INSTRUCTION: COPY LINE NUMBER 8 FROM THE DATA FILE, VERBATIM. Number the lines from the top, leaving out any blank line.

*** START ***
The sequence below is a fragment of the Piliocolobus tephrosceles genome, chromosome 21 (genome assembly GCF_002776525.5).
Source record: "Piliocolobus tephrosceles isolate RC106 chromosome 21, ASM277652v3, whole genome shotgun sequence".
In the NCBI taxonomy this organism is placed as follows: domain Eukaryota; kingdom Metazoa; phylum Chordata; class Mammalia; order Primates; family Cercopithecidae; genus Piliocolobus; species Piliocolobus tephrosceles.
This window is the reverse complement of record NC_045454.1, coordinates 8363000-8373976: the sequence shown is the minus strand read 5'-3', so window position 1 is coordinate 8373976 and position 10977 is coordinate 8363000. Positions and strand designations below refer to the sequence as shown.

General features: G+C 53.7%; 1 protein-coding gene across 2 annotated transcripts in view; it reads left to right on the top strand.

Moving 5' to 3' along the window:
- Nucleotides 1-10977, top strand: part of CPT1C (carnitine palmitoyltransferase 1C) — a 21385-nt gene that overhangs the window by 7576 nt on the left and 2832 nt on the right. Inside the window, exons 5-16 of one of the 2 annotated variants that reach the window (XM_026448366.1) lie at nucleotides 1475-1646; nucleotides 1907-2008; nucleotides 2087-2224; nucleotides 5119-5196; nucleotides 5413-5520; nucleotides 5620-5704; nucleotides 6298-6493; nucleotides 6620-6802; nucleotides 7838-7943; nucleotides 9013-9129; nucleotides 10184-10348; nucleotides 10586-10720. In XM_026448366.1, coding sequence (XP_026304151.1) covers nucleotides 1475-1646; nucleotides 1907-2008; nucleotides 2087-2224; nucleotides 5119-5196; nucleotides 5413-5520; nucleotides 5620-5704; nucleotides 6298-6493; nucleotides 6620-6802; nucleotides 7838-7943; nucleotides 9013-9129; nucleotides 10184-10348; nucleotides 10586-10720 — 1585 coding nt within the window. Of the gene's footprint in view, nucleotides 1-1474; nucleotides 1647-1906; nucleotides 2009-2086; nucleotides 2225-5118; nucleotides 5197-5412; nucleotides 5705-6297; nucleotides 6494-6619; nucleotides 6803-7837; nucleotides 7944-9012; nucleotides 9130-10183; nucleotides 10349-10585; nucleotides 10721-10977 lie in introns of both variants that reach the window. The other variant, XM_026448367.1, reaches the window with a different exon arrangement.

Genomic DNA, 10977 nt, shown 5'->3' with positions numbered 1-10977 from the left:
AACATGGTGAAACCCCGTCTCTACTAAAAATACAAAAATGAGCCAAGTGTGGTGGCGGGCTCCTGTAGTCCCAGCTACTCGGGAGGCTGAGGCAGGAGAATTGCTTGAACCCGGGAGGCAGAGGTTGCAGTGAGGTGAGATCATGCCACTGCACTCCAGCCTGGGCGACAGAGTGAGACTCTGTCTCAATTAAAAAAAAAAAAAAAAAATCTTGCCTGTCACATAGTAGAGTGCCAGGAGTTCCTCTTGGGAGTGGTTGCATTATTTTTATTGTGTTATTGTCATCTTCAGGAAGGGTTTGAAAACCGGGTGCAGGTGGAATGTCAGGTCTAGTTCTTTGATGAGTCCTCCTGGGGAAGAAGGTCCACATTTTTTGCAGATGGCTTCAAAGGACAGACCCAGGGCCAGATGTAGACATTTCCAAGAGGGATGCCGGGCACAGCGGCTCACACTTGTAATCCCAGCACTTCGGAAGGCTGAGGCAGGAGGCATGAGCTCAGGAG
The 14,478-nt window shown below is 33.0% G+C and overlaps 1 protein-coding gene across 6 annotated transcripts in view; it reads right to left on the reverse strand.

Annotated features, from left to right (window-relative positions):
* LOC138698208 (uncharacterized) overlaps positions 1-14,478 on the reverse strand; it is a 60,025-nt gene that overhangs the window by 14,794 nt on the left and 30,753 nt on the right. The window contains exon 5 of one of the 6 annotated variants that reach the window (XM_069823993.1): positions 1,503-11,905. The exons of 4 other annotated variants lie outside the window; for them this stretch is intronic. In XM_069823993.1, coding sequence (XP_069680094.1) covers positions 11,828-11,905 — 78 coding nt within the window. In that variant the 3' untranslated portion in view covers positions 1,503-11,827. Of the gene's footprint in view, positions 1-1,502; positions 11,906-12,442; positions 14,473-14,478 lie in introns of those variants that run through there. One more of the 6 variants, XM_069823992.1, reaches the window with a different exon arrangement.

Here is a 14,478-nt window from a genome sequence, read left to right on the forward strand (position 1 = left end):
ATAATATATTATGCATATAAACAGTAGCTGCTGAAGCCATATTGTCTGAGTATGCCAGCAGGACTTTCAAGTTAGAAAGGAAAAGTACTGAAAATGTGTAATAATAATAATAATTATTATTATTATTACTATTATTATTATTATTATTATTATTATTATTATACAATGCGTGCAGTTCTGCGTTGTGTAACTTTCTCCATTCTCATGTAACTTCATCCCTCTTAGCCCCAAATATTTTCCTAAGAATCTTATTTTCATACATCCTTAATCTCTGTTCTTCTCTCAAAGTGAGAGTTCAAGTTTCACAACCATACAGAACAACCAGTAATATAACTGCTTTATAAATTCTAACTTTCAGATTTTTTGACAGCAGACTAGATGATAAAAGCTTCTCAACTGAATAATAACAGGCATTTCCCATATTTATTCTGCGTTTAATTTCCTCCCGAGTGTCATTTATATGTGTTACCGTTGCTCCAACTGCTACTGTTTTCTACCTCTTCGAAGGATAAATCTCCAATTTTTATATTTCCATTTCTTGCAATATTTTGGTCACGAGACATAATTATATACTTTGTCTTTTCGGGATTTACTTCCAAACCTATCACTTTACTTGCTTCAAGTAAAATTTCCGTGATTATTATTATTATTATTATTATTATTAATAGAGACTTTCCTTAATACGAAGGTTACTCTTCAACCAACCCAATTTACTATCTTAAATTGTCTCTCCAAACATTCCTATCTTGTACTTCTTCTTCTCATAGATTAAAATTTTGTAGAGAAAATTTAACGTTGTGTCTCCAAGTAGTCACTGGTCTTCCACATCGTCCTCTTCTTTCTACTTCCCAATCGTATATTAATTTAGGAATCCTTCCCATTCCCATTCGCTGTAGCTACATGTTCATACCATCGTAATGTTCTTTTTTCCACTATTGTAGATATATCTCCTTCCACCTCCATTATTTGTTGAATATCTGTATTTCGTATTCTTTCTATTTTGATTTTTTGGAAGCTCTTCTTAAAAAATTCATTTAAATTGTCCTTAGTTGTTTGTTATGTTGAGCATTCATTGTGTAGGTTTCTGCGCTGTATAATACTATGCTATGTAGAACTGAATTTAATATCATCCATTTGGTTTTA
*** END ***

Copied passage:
Genomic DNA, 10977 nt, shown 5'->3' with positions numbered 1-10977 from the left: